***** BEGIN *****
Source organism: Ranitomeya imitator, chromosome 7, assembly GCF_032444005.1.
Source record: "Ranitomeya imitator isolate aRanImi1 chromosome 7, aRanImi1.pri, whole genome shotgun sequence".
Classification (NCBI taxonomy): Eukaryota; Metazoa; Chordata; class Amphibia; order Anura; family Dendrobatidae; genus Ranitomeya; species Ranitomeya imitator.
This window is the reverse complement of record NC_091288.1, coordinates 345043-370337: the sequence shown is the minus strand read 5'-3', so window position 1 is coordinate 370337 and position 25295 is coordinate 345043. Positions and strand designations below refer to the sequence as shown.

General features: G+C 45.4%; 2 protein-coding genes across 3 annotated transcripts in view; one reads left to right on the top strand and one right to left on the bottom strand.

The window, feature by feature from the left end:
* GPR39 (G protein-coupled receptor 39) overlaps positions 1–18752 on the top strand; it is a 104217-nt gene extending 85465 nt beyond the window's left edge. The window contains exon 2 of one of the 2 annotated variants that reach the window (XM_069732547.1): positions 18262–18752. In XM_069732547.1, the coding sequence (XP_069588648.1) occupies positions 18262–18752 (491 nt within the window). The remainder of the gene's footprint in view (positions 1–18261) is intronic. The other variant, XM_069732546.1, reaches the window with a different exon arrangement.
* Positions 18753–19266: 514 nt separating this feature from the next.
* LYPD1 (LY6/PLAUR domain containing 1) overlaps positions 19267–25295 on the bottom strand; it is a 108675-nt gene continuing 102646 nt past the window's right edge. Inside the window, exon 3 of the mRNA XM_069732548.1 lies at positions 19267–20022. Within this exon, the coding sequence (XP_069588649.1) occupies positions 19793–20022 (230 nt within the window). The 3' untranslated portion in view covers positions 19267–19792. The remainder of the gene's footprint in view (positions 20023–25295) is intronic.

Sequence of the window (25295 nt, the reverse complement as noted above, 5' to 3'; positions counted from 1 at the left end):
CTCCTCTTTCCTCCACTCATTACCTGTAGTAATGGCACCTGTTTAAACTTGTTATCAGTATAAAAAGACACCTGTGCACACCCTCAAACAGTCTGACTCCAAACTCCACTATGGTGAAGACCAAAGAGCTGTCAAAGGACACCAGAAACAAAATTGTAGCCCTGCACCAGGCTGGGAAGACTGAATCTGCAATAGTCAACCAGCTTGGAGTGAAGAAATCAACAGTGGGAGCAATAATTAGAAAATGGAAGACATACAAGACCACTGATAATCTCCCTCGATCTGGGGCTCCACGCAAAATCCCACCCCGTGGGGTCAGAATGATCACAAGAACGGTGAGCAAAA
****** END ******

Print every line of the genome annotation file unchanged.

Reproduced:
Source organism: Ranitomeya imitator, chromosome 7, assembly GCF_032444005.1.
Source record: "Ranitomeya imitator isolate aRanImi1 chromosome 7, aRanImi1.pri, whole genome shotgun sequence".
Classification (NCBI taxonomy): Eukaryota; Metazoa; Chordata; class Amphibia; order Anura; family Dendrobatidae; genus Ranitomeya; species Ranitomeya imitator.
This window is the reverse complement of record NC_091288.1, coordinates 345043-370337: the sequence shown is the minus strand read 5'-3', so window position 1 is coordinate 370337 and position 25295 is coordinate 345043. Positions and strand designations below refer to the sequence as shown.

General features: G+C 45.4%; 2 protein-coding genes across 3 annotated transcripts in view; one reads left to right on the top strand and one right to left on the bottom strand.

The window, feature by feature from the left end:
* GPR39 (G protein-coupled receptor 39) overlaps positions 1–18752 on the top strand; it is a 104217-nt gene extending 85465 nt beyond the window's left edge. The window contains exon 2 of one of the 2 annotated variants that reach the window (XM_069732547.1): positions 18262–18752. In XM_069732547.1, the coding sequence (XP_069588648.1) occupies positions 18262–18752 (491 nt within the window). The remainder of the gene's footprint in view (positions 1–18261) is intronic. The other variant, XM_069732546.1, reaches the window with a different exon arrangement.
* Positions 18753–19266: 514 nt separating this feature from the next.
* LYPD1 (LY6/PLAUR domain containing 1) overlaps positions 19267–25295 on the bottom strand; it is a 108675-nt gene continuing 102646 nt past the window's right edge. Inside the window, exon 3 of the mRNA XM_069732548.1 lies at positions 19267–20022. Within this exon, the coding sequence (XP_069588649.1) occupies positions 19793–20022 (230 nt within the window). The 3' untranslated portion in view covers positions 19267–19792. The remainder of the gene's footprint in view (positions 20023–25295) is intronic.

Sequence of the window (25295 nt, the reverse complement as noted above, 5' to 3'; positions counted from 1 at the left end):
CTCCTCTTTCCTCCACTCATTACCTGTAGTAATGGCACCTGTTTAAACTTGTTATCAGTATAAAAAGACACCTGTGCACACCCTCAAACAGTCTGACTCCAAACTCCACTATGGTGAAGACCAAAGAGCTGTCAAAGGACACCAGAAACAAAATTGTAGCCCTGCACCAGGCTGGGAAGACTGAATCTGCAATAGTCAACCAGCTTGGAGTGAAGAAATCAACAGTGGGAGCAATAATTAGAAAATGGAAGACATACAAGACCACTGATAATCTCCCTCGATCTGGGGCTCCACGCAAAATCCCACCCCGTGGGGTCAGAATGATCACAAGAACGGTGAGCAAAA